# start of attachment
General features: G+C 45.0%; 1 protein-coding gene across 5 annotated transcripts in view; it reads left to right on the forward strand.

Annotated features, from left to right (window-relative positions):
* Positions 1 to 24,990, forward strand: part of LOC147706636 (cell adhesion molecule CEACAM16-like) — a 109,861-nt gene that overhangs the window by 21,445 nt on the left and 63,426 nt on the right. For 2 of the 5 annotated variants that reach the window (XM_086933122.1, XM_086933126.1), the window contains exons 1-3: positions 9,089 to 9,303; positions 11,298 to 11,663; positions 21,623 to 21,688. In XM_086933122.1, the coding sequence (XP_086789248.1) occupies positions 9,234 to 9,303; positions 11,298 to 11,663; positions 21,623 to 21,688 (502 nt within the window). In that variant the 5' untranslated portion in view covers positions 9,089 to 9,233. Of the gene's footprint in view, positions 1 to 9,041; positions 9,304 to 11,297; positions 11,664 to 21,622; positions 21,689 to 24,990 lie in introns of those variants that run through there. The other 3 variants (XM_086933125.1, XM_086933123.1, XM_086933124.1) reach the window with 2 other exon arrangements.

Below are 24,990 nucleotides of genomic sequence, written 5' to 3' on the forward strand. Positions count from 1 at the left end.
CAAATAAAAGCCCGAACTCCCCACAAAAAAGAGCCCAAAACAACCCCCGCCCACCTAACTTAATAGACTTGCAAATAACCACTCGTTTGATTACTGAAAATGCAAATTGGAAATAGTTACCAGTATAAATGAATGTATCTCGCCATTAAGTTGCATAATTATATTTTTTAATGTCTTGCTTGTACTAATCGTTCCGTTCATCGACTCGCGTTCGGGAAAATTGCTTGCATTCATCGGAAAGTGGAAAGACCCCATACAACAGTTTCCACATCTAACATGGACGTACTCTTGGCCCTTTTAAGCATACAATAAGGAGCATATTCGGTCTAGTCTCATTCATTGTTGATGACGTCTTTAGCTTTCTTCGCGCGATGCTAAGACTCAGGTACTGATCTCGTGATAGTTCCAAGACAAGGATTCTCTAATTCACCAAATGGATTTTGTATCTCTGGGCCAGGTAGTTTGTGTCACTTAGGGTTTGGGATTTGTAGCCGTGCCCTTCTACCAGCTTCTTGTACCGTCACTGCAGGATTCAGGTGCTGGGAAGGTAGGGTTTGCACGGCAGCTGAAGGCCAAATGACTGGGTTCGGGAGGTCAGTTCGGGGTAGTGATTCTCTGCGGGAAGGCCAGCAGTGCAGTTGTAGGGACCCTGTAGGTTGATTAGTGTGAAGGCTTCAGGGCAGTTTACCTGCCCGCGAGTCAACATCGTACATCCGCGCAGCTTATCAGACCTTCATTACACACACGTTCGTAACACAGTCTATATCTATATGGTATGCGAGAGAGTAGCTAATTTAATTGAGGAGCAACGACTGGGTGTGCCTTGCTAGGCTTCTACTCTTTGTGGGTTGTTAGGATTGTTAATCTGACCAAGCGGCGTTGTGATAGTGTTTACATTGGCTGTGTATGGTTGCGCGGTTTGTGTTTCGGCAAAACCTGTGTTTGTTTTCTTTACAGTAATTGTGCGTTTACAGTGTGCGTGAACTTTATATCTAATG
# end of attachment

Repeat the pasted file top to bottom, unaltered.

General features: G+C 45.0%; 1 protein-coding gene across 5 annotated transcripts in view; it reads left to right on the forward strand.

Annotated features, from left to right (window-relative positions):
* Positions 1 to 24,990, forward strand: part of LOC147706636 (cell adhesion molecule CEACAM16-like) — a 109,861-nt gene that overhangs the window by 21,445 nt on the left and 63,426 nt on the right. For 2 of the 5 annotated variants that reach the window (XM_086933122.1, XM_086933126.1), the window contains exons 1-3: positions 9,089 to 9,303; positions 11,298 to 11,663; positions 21,623 to 21,688. In XM_086933122.1, the coding sequence (XP_086789248.1) occupies positions 9,234 to 9,303; positions 11,298 to 11,663; positions 21,623 to 21,688 (502 nt within the window). In that variant the 5' untranslated portion in view covers positions 9,089 to 9,233. Of the gene's footprint in view, positions 1 to 9,041; positions 9,304 to 11,297; positions 11,664 to 21,622; positions 21,689 to 24,990 lie in introns of those variants that run through there. The other 3 variants (XM_086933125.1, XM_086933123.1, XM_086933124.1) reach the window with 2 other exon arrangements.

Below are 24,990 nucleotides of genomic sequence, written 5' to 3' on the forward strand. Positions count from 1 at the left end.
CAAATAAAAGCCCGAACTCCCCACAAAAAAGAGCCCAAAACAACCCCCGCCCACCTAACTTAATAGACTTGCAAATAACCACTCGTTTGATTACTGAAAATGCAAATTGGAAATAGTTACCAGTATAAATGAATGTATCTCGCCATTAAGTTGCATAATTATATTTTTTAATGTCTTGCTTGTACTAATCGTTCCGTTCATCGACTCGCGTTCGGGAAAATTGCTTGCATTCATCGGAAAGTGGAAAGACCCCATACAACAGTTTCCACATCTAACATGGACGTACTCTTGGCCCTTTTAAGCATACAATAAGGAGCATATTCGGTCTAGTCTCATTCATTGTTGATGACGTCTTTAGCTTTCTTCGCGCGATGCTAAGACTCAGGTACTGATCTCGTGATAGTTCCAAGACAAGGATTCTCTAATTCACCAAATGGATTTTGTATCTCTGGGCCAGGTAGTTTGTGTCACTTAGGGTTTGGGATTTGTAGCCGTGCCCTTCTACCAGCTTCTTGTACCGTCACTGCAGGATTCAGGTGCTGGGAAGGTAGGGTTTGCACGGCAGCTGAAGGCCAAATGACTGGGTTCGGGAGGTCAGTTCGGGGTAGTGATTCTCTGCGGGAAGGCCAGCAGTGCAGTTGTAGGGACCCTGTAGGTTGATTAGTGTGAAGGCTTCAGGGCAGTTTACCTGCCCGCGAGTCAACATCGTACATCCGCGCAGCTTATCAGACCTTCATTACACACACGTTCGTAACACAGTCTATATCTATATGGTATGCGAGAGAGTAGCTAATTTAATTGAGGAGCAACGACTGGGTGTGCCTTGCTAGGCTTCTACTCTTTGTGGGTTGTTAGGATTGTTAATCTGACCAAGCGGCGTTGTGATAGTGTTTACATTGGCTGTGTATGGTTGCGCGGTTTGTGTTTCGGCAAAACCTGTGTTTGTTTTCTTTACAGTAATTGTGCGTTTACAGTGTGCGTGAACTTTATATCTAATG